Rare 25¢ Negative Essay Milton 2E25FR.2 - One of Three KnownMilton 2E25FR.2 Second Issue 25¢ Experimental PCGS Choice About New 58.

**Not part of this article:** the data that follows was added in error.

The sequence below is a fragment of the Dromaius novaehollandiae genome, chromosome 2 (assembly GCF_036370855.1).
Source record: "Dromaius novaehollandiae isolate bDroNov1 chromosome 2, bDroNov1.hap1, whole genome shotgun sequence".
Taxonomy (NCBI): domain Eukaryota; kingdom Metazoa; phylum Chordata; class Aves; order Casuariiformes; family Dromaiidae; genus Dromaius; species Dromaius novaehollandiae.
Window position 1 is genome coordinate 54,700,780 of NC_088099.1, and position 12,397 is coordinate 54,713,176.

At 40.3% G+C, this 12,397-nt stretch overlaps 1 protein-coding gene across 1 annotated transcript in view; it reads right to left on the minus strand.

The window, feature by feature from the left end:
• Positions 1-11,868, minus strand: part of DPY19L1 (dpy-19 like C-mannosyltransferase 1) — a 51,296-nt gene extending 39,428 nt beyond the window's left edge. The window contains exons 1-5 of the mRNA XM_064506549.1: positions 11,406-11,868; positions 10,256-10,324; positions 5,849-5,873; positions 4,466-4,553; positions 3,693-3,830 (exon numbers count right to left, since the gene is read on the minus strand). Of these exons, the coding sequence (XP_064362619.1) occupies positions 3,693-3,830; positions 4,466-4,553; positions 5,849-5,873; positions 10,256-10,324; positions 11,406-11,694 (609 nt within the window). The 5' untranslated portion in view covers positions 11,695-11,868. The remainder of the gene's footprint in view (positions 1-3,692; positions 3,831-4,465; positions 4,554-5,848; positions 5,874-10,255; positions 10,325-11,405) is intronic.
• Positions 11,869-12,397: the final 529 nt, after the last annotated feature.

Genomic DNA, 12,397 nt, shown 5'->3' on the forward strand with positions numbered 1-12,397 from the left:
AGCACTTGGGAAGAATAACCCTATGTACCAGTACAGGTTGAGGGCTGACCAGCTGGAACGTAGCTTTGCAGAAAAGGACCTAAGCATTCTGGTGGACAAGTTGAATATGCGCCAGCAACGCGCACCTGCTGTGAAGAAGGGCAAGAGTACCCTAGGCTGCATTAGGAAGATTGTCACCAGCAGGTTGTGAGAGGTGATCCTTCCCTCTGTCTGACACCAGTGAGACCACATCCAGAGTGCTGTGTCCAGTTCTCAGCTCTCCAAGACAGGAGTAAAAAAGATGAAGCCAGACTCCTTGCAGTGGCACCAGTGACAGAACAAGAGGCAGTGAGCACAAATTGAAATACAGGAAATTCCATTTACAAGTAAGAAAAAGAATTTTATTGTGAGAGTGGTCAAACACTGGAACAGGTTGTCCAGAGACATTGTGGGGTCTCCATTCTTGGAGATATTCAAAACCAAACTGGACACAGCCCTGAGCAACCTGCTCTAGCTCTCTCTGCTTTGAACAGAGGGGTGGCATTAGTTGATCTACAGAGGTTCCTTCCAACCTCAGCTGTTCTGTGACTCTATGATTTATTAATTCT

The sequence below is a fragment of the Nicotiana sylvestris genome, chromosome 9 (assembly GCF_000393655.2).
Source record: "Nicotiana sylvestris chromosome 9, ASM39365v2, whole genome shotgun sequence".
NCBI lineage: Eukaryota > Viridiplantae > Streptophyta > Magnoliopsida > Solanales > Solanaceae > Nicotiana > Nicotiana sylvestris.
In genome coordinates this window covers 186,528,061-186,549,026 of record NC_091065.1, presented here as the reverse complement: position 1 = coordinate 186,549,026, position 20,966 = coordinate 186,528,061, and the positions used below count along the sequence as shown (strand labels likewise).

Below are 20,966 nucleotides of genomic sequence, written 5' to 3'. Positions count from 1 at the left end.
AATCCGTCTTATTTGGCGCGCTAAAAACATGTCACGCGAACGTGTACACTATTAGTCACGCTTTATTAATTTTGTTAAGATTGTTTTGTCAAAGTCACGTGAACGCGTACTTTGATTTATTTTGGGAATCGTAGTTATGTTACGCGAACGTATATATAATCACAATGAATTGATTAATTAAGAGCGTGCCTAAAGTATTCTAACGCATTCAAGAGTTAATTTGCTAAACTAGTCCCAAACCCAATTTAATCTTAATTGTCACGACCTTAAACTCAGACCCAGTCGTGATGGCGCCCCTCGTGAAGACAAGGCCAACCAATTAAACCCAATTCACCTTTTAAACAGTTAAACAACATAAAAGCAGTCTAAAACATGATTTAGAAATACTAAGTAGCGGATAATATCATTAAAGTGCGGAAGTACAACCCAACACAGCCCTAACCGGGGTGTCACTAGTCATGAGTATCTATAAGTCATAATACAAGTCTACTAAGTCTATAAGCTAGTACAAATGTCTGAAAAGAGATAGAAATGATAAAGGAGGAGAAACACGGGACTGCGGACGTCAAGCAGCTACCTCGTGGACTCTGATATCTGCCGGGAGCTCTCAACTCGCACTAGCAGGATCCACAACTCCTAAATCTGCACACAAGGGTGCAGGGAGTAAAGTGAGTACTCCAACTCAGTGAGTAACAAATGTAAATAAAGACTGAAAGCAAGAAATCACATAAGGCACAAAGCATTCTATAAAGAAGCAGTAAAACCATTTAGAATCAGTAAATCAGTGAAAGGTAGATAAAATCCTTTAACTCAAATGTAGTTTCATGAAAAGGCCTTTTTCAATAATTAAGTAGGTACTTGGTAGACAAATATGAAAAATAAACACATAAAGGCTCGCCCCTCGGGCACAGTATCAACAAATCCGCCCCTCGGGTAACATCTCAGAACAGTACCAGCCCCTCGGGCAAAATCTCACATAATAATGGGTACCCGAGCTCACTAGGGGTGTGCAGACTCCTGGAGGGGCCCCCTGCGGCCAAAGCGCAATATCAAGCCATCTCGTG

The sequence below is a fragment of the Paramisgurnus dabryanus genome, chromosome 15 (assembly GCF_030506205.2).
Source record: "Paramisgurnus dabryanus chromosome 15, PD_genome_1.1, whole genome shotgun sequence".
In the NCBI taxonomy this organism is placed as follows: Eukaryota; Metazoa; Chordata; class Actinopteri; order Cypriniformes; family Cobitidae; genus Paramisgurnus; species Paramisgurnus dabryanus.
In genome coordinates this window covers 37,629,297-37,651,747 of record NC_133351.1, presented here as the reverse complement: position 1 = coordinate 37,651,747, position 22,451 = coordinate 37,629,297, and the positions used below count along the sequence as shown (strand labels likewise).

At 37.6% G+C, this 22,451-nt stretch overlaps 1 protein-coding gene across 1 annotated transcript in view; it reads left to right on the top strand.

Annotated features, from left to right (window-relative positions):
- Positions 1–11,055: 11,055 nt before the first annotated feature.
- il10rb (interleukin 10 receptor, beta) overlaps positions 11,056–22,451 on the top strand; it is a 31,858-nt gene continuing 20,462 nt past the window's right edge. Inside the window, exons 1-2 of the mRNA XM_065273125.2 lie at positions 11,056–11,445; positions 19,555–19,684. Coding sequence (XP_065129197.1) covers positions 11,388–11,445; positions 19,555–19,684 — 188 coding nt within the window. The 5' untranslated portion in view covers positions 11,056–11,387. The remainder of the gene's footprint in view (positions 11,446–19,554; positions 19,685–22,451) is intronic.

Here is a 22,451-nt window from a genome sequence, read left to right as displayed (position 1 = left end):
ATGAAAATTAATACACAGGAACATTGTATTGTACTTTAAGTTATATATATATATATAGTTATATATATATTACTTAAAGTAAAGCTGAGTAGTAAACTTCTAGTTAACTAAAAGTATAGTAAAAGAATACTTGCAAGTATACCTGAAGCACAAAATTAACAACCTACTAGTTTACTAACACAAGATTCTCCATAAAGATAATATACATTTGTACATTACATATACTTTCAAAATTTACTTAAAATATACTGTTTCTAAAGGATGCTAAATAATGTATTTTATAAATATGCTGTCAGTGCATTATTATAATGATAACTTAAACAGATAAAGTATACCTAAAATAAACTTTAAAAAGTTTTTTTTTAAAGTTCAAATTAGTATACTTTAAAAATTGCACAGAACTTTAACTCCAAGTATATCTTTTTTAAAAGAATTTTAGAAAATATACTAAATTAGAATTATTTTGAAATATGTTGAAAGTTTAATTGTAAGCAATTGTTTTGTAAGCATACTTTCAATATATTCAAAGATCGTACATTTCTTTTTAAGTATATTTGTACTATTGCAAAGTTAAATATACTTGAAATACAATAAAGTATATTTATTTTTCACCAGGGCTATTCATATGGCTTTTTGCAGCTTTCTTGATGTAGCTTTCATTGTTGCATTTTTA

We last sold this note in January of 2011 with the following description: "From our January 2009 FUN auction, 'This rare Negative Reverse Experimental is not punched or stamped, and it has the full face engraving. The back is a beautiful purple color, negative matrix reverse, with the 'D-5-18-63' surcharge referred to in the Chapman sale of the Wilcox Collection in 1904. The so-called 'Negative Essay' 'Reverse Matrix,' or 'Negative Matrix' reverse is in reality none of these three things. Early catalogs erroneously called these 'Matrix Reverses,' mistakenly believing that they were printed from matrix dyes (transfer rolls) rather than plates. Some also felt, as the Chapmans did, that the notes were printed from plates that had been made from other plates rather than from matrix dyes or transfer rolls. The term 'Negative Reverses,' or 'Negative Essays,' came from the appearance of the notes, which look at a glance like a photo negative, that is, the dark areas appear light and the light areas appear dark. However, this is not consistent throughout the entire design, as the denomination, parts of the shield and the lettered ribbons are not reversed. This back design was simply an unadopted proposal where someone decided that certain design elements would look better reversed. Debate still continues today as to whether these Negative Essays or the adopted positive designs are the more handsome. The term 'Negative Essay,' while it would not be technically correct in the realm of professional photography, has been universally accepted by Fractional collectors, dealers and researchers, and it will be used throughout this catalog to describe this category of note. This piece has the entire, completed face printing, lacking only the bronze. The back is the full purple Negative Essay printing, including the large bronze '25' and the 'D-5-18-63' corner surcharges which are found only on these negatives. It is a spectacular piece, missing from the 1890's until it appeared in Superior's Fraser Collection Sale in 1982. Purchased then by this cataloger and sold to Doug Hales, it was acquired by Tom O'Mara when he purchased Doug's collection. It is one of only three known examples of this note. If the note had a bronze oval on the face, it would be complete and ready for circulation. As it is, we believe it to be Legal Tender. This piece and its 5¢, 10¢, and 50¢ counterparts could easily have been assigned a Friedberg number had they been brought to the attention of the authors at the proper moment.'" It is also worth mention, that when we last sold it, it was in a PMG 64 EPQ holder. Why it was crossed and which grade is accurate is impossible for us to say. At our January 2011 auction it realized $4,887.50.
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